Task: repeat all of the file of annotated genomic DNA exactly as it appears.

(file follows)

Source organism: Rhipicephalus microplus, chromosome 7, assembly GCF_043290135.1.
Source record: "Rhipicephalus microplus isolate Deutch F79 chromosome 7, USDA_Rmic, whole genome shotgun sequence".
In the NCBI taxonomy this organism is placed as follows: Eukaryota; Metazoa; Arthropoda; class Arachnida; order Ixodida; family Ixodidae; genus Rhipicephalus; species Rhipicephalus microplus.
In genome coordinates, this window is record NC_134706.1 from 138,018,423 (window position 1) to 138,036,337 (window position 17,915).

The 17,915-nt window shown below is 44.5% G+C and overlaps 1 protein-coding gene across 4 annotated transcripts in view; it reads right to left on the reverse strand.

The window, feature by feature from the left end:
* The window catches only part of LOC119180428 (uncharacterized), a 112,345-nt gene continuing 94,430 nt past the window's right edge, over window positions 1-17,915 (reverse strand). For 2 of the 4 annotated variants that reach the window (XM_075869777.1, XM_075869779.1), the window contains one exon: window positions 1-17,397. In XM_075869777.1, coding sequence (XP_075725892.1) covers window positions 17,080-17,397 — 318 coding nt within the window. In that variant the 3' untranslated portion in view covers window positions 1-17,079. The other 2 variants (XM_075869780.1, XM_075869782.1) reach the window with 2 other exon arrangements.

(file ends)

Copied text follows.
Source organism: Rhipicephalus microplus, chromosome 7, assembly GCF_043290135.1.
Source record: "Rhipicephalus microplus isolate Deutch F79 chromosome 7, USDA_Rmic, whole genome shotgun sequence".
In the NCBI taxonomy this organism is placed as follows: Eukaryota; Metazoa; Arthropoda; class Arachnida; order Ixodida; family Ixodidae; genus Rhipicephalus; species Rhipicephalus microplus.
In genome coordinates, this window is record NC_134706.1 from 138,018,423 (window position 1) to 138,036,337 (window position 17,915).

The 17,915-nt window shown below is 44.5% G+C and overlaps 1 protein-coding gene across 4 annotated transcripts in view; it reads right to left on the reverse strand.

The window, feature by feature from the left end:
* The window catches only part of LOC119180428 (uncharacterized), a 112,345-nt gene continuing 94,430 nt past the window's right edge, over window positions 1-17,915 (reverse strand). For 2 of the 4 annotated variants that reach the window (XM_075869777.1, XM_075869779.1), the window contains one exon: window positions 1-17,397. In XM_075869777.1, coding sequence (XP_075725892.1) covers window positions 17,080-17,397 — 318 coding nt within the window. In that variant the 3' untranslated portion in view covers window positions 1-17,079. The other 2 variants (XM_075869780.1, XM_075869782.1) reach the window with 2 other exon arrangements.